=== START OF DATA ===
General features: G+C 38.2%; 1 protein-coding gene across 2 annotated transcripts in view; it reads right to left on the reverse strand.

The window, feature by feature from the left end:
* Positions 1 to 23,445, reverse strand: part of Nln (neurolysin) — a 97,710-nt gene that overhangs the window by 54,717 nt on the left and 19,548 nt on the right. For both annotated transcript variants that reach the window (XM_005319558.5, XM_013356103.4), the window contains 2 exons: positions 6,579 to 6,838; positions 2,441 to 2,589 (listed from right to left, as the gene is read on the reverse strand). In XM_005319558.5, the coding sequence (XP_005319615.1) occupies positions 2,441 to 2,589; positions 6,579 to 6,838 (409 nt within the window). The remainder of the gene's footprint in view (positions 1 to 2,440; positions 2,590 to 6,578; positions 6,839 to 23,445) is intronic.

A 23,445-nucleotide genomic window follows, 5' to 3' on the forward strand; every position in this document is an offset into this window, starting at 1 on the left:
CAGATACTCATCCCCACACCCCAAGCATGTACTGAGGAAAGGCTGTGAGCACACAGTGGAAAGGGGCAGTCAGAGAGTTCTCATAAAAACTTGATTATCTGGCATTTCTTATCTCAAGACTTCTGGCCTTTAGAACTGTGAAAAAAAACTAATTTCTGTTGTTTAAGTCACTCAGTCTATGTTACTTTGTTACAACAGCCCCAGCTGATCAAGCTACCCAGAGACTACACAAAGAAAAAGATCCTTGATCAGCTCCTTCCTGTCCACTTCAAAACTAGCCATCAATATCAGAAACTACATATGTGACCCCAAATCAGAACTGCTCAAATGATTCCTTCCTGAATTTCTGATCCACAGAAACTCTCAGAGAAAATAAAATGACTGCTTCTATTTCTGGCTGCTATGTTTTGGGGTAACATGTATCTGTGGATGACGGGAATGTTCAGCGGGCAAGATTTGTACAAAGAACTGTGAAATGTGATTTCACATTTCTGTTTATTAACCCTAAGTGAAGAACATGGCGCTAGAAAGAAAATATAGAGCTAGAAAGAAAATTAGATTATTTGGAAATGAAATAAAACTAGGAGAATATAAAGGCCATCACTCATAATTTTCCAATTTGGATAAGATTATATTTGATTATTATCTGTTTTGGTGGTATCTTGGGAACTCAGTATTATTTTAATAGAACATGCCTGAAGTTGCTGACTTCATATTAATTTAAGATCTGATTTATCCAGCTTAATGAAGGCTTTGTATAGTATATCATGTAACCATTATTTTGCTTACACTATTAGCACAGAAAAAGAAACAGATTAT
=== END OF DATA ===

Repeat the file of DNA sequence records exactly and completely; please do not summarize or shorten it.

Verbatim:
General features: G+C 38.2%; 1 protein-coding gene across 2 annotated transcripts in view; it reads right to left on the reverse strand.

The window, feature by feature from the left end:
* Positions 1 to 23,445, reverse strand: part of Nln (neurolysin) — a 97,710-nt gene that overhangs the window by 54,717 nt on the left and 19,548 nt on the right. For both annotated transcript variants that reach the window (XM_005319558.5, XM_013356103.4), the window contains 2 exons: positions 6,579 to 6,838; positions 2,441 to 2,589 (listed from right to left, as the gene is read on the reverse strand). In XM_005319558.5, the coding sequence (XP_005319615.1) occupies positions 2,441 to 2,589; positions 6,579 to 6,838 (409 nt within the window). The remainder of the gene's footprint in view (positions 1 to 2,440; positions 2,590 to 6,578; positions 6,839 to 23,445) is intronic.

A 23,445-nucleotide genomic window follows, 5' to 3' on the forward strand; every position in this document is an offset into this window, starting at 1 on the left:
CAGATACTCATCCCCACACCCCAAGCATGTACTGAGGAAAGGCTGTGAGCACACAGTGGAAAGGGGCAGTCAGAGAGTTCTCATAAAAACTTGATTATCTGGCATTTCTTATCTCAAGACTTCTGGCCTTTAGAACTGTGAAAAAAAACTAATTTCTGTTGTTTAAGTCACTCAGTCTATGTTACTTTGTTACAACAGCCCCAGCTGATCAAGCTACCCAGAGACTACACAAAGAAAAAGATCCTTGATCAGCTCCTTCCTGTCCACTTCAAAACTAGCCATCAATATCAGAAACTACATATGTGACCCCAAATCAGAACTGCTCAAATGATTCCTTCCTGAATTTCTGATCCACAGAAACTCTCAGAGAAAATAAAATGACTGCTTCTATTTCTGGCTGCTATGTTTTGGGGTAACATGTATCTGTGGATGACGGGAATGTTCAGCGGGCAAGATTTGTACAAAGAACTGTGAAATGTGATTTCACATTTCTGTTTATTAACCCTAAGTGAAGAACATGGCGCTAGAAAGAAAATATAGAGCTAGAAAGAAAATTAGATTATTTGGAAATGAAATAAAACTAGGAGAATATAAAGGCCATCACTCATAATTTTCCAATTTGGATAAGATTATATTTGATTATTATCTGTTTTGGTGGTATCTTGGGAACTCAGTATTATTTTAATAGAACATGCCTGAAGTTGCTGACTTCATATTAATTTAAGATCTGATTTATCCAGCTTAATGAAGGCTTTGTATAGTATATCATGTAACCATTATTTTGCTTACACTATTAGCACAGAAAAAGAAACAGATTAT